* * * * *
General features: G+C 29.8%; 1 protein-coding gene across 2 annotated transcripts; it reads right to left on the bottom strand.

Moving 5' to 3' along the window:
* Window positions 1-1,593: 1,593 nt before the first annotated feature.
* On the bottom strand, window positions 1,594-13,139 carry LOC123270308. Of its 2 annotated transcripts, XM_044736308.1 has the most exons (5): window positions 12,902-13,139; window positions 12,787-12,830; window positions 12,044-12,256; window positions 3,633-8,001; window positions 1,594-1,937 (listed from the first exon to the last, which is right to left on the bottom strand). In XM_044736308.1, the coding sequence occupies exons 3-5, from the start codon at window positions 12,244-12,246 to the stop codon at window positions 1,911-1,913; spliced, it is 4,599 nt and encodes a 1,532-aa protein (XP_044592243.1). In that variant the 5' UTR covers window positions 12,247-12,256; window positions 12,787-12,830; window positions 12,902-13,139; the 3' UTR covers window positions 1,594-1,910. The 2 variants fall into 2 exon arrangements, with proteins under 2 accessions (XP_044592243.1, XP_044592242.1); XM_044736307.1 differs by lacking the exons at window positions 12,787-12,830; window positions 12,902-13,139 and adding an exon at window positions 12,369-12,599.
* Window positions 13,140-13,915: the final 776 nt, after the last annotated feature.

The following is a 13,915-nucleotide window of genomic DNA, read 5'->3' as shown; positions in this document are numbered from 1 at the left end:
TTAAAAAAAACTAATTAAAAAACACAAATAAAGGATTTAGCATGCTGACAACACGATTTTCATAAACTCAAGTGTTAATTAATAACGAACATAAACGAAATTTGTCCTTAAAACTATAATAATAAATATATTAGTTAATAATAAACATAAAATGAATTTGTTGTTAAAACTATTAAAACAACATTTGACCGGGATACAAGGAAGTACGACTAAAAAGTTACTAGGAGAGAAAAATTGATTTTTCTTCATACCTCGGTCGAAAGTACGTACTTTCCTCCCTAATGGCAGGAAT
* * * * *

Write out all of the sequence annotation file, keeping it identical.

General features: G+C 29.8%; 1 protein-coding gene across 2 annotated transcripts; it reads right to left on the bottom strand.

Moving 5' to 3' along the window:
* Window positions 1-1,593: 1,593 nt before the first annotated feature.
* On the bottom strand, window positions 1,594-13,139 carry LOC123270308. Of its 2 annotated transcripts, XM_044736308.1 has the most exons (5): window positions 12,902-13,139; window positions 12,787-12,830; window positions 12,044-12,256; window positions 3,633-8,001; window positions 1,594-1,937 (listed from the first exon to the last, which is right to left on the bottom strand). In XM_044736308.1, the coding sequence occupies exons 3-5, from the start codon at window positions 12,244-12,246 to the stop codon at window positions 1,911-1,913; spliced, it is 4,599 nt and encodes a 1,532-aa protein (XP_044592243.1). In that variant the 5' UTR covers window positions 12,247-12,256; window positions 12,787-12,830; window positions 12,902-13,139; the 3' UTR covers window positions 1,594-1,910. The 2 variants fall into 2 exon arrangements, with proteins under 2 accessions (XP_044592243.1, XP_044592242.1); XM_044736307.1 differs by lacking the exons at window positions 12,787-12,830; window positions 12,902-13,139 and adding an exon at window positions 12,369-12,599.
* Window positions 13,140-13,915: the final 776 nt, after the last annotated feature.

The following is a 13,915-nucleotide window of genomic DNA, read 5'->3' as shown; positions in this document are numbered from 1 at the left end:
TTAAAAAAAACTAATTAAAAAACACAAATAAAGGATTTAGCATGCTGACAACACGATTTTCATAAACTCAAGTGTTAATTAATAACGAACATAAACGAAATTTGTCCTTAAAACTATAATAATAAATATATTAGTTAATAATAAACATAAAATGAATTTGTTGTTAAAACTATTAAAACAACATTTGACCGGGATACAAGGAAGTACGACTAAAAAGTTACTAGGAGAGAAAAATTGATTTTTCTTCATACCTCGGTCGAAAGTACGTACTTTCCTCCCTAATGGCAGGAAT